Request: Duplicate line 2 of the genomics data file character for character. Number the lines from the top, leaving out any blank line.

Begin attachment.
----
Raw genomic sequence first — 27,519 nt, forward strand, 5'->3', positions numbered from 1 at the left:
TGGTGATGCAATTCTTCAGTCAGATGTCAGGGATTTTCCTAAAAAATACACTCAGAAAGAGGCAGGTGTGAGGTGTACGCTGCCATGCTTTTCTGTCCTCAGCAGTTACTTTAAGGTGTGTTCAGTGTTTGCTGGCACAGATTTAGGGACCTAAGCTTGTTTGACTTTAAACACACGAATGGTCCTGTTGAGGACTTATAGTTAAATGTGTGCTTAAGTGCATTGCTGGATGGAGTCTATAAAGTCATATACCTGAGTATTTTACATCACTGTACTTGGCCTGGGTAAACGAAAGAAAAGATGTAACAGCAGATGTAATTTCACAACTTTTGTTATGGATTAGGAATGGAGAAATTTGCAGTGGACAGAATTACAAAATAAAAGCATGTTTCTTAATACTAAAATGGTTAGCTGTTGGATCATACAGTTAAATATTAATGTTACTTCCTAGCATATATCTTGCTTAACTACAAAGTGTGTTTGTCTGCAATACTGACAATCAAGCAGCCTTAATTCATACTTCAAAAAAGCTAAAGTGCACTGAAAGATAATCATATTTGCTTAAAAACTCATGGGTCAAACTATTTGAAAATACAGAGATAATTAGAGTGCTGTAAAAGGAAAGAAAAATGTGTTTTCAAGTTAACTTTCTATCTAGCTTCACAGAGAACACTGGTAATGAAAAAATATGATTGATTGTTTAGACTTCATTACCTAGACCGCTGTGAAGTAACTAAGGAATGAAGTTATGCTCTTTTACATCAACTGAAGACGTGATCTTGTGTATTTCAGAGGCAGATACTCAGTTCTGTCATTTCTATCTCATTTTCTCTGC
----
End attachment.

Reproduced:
TGGTGATGCAATTCTTCAGTCAGATGTCAGGGATTTTCCTAAAAAATACACTCAGAAAGAGGCAGGTGTGAGGTGTACGCTGCCATGCTTTTCTGTCCTCAGCAGTTACTTTAAGGTGTGTTCAGTGTTTGCTGGCACAGATTTAGGGACCTAAGCTTGTTTGACTTTAAACACACGAATGGTCCTGTTGAGGACTTATAGTTAAATGTGTGCTTAAGTGCATTGCTGGATGGAGTCTATAAAGTCATATACCTGAGTATTTTACATCACTGTACTTGGCCTGGGTAAACGAAAGAAAAGATGTAACAGCAGATGTAATTTCACAACTTTTGTTATGGATTAGGAATGGAGAAATTTGCAGTGGACAGAATTACAAAATAAAAGCATGTTTCTTAATACTAAAATGGTTAGCTGTTGGATCATACAGTTAAATATTAATGTTACTTCCTAGCATATATCTTGCTTAACTACAAAGTGTGTTTGTCTGCAATACTGACAATCAAGCAGCCTTAATTCATACTTCAAAAAAGCTAAAGTGCACTGAAAGATAATCATATTTGCTTAAAAACTCATGGGTCAAACTATTTGAAAATACAGAGATAATTAGAGTGCTGTAAAAGGAAAGAAAAATGTGTTTTCAAGTTAACTTTCTATCTAGCTTCACAGAGAACACTGGTAATGAAAAAATATGATTGATTGTTTAGACTTCATTACCTAGACCGCTGTGAAGTAACTAAGGAATGAAGTTATGCTCTTTTACATCAACTGAAGACGTGATCTTGTGTATTTCAGAGGCAGATACTCAGTTCTGTCATTTCTATCTCATTTTCTCTGC